Trump Doubles Down on the Term ‘Chinese Virus’ to Describe the Coronavirus

Trump Doubles Down on the Term ‘Chinese Virus’ to Describe the Coronavirus

President Donald J. Trump defended his use of the term “Chinese virus” to describe the virus that causes COVID-19 on Tuesday, despite widespread backlash from critics who argue that the term is offensive and racist.

Trump drew criticism after using the controversial phrase Monday night in a tweet about the coronavirus outbreak.

In response, a number of officials, leaders, and organizations condemned the term for stigmatizing Chinese people. New York City Mayor Bill de Blasio, for instance, said the tweet was misplacing blame and could jeopardize the safety of more Asian Americans.

China’s Foreign Ministry spokesman Geng Shuang also condemned Trump’s comments, saying “the U.S. should first take care of its own matters,” reports NBC News.

Nonetheless, the reality TV star-turned-commander-in-chief doubled down on his remarks during a press briefing on Tuesday, arguing that China tried to blame the spread of the coronavirus on the American military.

“I didn’t appreciate the fact that China was saying that our military gave it to them. Our military did not give it to anybody,” Trump said. “China was putting out information, which was false, that our military gave this to them. That was false. And rather than having an argument, I said I had to call it where it came from. It did come from China. So, I think it’s a very accurate term,” he said.

The president also pushed back at suggestions that the term stigmatizes Chinese people and even went as far as to call COVID-19 the “China virus” during the briefing.

Trump’s remarks come a week after he was criticized for retweeting a post from a conservative activist who labeled the coronavirus as the “China virus” and emphasized the need for the U.S. to build a wall along the U.S.-Mexico border. In response, CDC Director Robert Redfield agreed at a House hearing that it was “absolutely wrong and inappropriate” to use labels like “Chinese coronavirus,” especially since the virus had expanded beyond China to other parts of the world, reports The Hill.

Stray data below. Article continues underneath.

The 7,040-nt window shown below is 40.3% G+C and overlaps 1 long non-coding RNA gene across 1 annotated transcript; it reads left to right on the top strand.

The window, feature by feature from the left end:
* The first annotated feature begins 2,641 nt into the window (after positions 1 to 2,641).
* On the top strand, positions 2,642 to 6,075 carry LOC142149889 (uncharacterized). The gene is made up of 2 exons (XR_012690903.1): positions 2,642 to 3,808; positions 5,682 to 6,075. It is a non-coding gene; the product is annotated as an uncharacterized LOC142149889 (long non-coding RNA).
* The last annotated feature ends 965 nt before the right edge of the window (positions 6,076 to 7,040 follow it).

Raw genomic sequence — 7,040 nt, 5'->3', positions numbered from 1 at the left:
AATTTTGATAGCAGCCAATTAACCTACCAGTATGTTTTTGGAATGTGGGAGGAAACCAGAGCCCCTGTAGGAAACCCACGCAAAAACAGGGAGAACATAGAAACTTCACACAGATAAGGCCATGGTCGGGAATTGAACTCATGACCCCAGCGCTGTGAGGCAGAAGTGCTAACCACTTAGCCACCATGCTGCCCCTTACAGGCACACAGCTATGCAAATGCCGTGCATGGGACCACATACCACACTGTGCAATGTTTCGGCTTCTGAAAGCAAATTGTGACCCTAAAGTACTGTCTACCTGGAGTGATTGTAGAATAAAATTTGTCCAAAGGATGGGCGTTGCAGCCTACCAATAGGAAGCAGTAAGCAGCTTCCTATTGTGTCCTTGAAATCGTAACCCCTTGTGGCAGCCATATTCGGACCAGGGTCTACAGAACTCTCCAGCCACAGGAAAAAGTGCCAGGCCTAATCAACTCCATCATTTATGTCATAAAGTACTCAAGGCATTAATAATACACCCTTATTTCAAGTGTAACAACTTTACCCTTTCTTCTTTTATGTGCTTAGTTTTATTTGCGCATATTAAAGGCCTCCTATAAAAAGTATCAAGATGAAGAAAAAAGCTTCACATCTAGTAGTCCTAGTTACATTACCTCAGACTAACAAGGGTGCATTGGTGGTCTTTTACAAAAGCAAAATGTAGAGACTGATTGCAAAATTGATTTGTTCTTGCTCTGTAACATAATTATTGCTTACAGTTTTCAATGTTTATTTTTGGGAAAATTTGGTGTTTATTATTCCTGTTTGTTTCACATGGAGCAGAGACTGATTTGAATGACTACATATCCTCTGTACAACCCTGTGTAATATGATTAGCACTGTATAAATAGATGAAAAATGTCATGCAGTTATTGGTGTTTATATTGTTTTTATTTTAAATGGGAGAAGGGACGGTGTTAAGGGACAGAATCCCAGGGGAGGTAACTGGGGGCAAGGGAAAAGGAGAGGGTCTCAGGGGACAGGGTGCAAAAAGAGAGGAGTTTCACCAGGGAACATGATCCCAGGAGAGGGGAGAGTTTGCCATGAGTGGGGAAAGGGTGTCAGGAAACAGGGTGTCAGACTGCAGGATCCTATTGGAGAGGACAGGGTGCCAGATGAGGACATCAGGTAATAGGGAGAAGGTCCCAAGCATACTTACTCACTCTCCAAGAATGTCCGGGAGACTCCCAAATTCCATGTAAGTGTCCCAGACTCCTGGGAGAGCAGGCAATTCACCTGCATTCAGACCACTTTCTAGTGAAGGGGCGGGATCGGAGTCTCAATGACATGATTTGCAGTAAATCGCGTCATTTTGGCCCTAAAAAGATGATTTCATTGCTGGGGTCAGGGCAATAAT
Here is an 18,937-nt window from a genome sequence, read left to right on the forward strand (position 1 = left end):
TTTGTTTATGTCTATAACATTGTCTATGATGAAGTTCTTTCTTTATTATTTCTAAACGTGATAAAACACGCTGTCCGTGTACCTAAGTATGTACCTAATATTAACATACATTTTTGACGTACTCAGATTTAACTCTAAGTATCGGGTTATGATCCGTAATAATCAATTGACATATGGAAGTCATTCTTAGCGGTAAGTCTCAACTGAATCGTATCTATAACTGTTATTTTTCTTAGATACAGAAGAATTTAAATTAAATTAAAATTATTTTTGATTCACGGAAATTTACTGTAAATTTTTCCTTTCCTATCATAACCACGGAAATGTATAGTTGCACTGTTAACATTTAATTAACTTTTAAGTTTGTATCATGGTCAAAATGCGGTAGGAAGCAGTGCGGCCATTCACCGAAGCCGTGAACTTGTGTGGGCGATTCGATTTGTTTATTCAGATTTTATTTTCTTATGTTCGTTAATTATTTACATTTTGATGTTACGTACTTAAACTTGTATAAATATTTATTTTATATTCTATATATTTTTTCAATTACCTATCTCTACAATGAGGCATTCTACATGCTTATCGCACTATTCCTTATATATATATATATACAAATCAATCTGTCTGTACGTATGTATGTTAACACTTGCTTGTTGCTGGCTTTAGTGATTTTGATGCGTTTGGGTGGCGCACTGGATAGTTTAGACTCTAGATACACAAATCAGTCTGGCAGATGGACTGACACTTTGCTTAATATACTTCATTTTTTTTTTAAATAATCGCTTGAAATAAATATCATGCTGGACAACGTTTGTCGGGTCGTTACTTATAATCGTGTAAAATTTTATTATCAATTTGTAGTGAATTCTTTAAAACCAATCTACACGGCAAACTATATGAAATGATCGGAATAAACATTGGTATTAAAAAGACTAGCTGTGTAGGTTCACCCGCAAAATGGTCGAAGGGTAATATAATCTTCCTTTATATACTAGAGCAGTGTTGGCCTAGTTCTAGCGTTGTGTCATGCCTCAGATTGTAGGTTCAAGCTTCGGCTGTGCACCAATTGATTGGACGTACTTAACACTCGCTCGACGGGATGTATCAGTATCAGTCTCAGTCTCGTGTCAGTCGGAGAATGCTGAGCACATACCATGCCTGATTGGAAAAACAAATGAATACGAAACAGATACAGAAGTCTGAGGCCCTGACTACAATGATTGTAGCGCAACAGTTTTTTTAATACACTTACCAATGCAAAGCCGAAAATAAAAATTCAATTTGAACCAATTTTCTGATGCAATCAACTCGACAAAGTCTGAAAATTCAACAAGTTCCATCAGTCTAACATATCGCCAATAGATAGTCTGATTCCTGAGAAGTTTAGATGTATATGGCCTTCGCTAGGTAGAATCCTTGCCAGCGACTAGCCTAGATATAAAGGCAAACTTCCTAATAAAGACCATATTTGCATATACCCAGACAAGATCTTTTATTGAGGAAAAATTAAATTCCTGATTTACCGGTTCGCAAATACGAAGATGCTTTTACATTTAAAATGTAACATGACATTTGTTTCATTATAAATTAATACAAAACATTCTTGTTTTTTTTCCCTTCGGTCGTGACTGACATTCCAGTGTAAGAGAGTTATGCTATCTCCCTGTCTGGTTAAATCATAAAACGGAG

There has been an increase in racist incidents and discrimination targeting Asian Americans since the pandemic began. Two Hmong guests faced harassment and were later barred from staying at both a Super 8 and a Days Inn in Indiana last month. Meanwhile, an Asian teen was bullied, assaulted, and hospitalized in California. There were also reports of an Asian American man being sprayed with Febreze by an irate straphanger while riding the subway in New York City.

In response, more than 20 civil rights and political groups, including the Congressional Black Caucus, have denounced xenophobic language and the practice of identifying the illness by location or ethnicity.